We are getting ready to leave our 1950s house and do a very period thing. Our California family is going to Hawaii.
Just like Elvis and the Brady Bunch.
Unlike them, though, the girls in our family have decided to really swim. It’s all Veronica’s fault. She loves the water.
Most of her life, she’s been perfectly happy to splash in the shallow end with floaties.
Most of my life I’ve been satisfied to keep my head perfectly dry and my feet mostly on the ground.
Chris grew up with a pool, so he is the best swimmer. He worries about Veronica. He would not be able to relax with Veronica in the water.
Me neither really.
So, once again off to swim lessons. We’ve done it before.
THIS time though, there is a shark nipping at our feet.
We are going to the big vacation and we need to take this thing seriously.
A local college student is home for the summer and she offered up swim lessons to the public.
Perfect! Veronica can learn to swim.
This could be the moment that I do something I’ve never done and learn how to do this thing I insist my little one do.
I swim like a dog. Head up.
Time I learned to swim like a person.
Today is the third lesson.
I do a lot of things a lot better than my daughter. Fold sheets, for one.
I do not swim better than she does. She already looks like a dolphin.
I am a DIY kit whose instructions are missing the last page. There are a lot of parts, and some of them are more important than others.
Kick with your feet together…And don’t rock your hips in the water. Keep your head tucked
and *GASP* don’t forget to breathe!
Breathing is the most important part. The most immediate part, anyway
What looks from the outside to be a single continuous fluid motion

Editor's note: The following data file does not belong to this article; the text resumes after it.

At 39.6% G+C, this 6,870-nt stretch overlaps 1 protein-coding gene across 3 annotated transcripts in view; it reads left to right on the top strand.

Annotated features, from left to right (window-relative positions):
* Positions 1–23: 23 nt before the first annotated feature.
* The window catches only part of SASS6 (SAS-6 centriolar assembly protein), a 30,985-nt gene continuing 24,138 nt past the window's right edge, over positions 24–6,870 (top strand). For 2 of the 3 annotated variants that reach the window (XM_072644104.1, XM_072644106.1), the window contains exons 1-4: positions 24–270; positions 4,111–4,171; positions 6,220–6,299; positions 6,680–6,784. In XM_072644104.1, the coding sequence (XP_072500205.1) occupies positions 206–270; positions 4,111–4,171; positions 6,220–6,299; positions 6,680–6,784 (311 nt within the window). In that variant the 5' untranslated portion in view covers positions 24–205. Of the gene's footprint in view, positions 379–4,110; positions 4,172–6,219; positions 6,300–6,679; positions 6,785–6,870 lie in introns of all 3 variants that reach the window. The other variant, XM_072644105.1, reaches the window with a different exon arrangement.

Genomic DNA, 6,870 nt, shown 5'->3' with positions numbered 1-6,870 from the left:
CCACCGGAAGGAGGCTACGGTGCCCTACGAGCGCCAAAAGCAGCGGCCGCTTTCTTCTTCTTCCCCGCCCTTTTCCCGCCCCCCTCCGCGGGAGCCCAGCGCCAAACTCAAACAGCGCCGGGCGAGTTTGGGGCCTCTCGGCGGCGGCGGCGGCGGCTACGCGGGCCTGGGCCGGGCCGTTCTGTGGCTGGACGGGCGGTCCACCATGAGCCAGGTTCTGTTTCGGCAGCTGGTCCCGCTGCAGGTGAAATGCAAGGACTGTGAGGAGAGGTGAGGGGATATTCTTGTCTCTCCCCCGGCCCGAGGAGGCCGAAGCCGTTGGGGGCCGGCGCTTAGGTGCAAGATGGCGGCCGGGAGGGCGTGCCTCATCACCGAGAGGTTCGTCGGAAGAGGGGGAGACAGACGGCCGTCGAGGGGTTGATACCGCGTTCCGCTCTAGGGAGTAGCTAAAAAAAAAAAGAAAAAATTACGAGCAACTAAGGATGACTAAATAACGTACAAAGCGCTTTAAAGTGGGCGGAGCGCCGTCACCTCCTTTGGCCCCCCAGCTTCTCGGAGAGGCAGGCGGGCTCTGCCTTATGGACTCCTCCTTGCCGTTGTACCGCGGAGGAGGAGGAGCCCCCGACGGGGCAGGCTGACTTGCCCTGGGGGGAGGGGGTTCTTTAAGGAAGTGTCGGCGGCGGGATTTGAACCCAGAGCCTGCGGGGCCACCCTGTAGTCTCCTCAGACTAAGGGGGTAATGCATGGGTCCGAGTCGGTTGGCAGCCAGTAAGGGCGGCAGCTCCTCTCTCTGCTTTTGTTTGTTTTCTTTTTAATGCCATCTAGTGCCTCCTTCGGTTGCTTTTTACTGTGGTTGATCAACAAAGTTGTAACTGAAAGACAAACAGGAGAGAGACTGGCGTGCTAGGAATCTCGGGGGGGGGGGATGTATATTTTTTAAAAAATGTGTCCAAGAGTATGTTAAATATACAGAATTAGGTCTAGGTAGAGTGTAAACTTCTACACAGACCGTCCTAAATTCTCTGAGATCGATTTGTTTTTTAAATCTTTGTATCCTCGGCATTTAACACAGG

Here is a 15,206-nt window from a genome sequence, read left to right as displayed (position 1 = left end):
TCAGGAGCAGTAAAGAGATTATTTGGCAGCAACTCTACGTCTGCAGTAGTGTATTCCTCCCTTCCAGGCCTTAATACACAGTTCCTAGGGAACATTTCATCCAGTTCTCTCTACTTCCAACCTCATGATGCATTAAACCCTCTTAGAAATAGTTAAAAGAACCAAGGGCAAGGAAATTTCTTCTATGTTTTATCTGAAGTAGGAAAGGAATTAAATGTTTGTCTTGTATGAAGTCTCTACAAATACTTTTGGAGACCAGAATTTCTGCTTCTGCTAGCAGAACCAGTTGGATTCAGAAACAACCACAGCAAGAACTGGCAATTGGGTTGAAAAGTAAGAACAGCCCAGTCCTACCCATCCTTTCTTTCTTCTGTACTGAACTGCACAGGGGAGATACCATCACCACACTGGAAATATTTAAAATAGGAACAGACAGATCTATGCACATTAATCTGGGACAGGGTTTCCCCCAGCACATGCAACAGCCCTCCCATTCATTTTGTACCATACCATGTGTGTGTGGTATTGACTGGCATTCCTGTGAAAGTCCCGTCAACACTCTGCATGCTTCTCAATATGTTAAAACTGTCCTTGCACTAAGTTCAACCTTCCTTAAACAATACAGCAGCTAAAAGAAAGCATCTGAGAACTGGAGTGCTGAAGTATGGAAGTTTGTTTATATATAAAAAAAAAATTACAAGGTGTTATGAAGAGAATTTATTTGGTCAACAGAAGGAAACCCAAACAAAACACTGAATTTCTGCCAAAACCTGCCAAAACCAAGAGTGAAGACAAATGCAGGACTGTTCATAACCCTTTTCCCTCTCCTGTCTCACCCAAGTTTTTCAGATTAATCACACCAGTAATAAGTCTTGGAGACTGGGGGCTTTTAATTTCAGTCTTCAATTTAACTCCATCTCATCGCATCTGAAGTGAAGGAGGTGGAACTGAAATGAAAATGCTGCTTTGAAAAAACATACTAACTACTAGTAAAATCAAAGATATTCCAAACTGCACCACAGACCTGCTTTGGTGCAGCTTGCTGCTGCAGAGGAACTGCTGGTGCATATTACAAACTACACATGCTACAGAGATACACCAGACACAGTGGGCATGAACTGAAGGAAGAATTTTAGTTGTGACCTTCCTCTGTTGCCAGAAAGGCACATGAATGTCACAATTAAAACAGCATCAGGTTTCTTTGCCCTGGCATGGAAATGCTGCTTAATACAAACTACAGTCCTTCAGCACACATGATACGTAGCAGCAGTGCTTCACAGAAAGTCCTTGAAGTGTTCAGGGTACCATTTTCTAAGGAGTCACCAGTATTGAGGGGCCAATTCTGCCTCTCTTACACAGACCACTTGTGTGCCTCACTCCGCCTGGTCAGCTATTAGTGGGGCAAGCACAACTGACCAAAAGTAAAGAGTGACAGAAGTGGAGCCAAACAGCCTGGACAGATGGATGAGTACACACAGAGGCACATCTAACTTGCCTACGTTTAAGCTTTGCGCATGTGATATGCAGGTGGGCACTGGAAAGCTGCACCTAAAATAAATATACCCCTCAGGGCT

is a jigsaw puzzle
Without a picture
I am very good at breathing.
I am expert at many many many uses of legs and feet and arms
Something new, right?
I’m proud of myself.
and I’m not so happy to feel so ridiculous
My teacher tells me I have all the pieces. I think she is sincere.
But the pieces aren’t the picture yet.
And one of the other important things, close to breathing, isn’t even one of the pieces.
It takes a lot of strength to do this.
I may float like a champ, but I’m trying to move. And I use all the muscles that are quite happy to remain unused in every other activity.
I pulled myself out of the pool and could barely walk.
It wasn’t until I got home that I could tell which parts hurt.
My arms. The muscles right beneath my collar bone.
Is this the joy of learning something new at an age when I’m supposed to have it all figured out?
The exquisite realization that I will never have it all figured out? The joy-pain of knowing I am terrible at something and doing it anyway?
My life is filled with the expected, with millimeter gains and games of small stakes.
I am willing to be weak and ridiculous to try something new. It’s a good practice for experiencing paradise.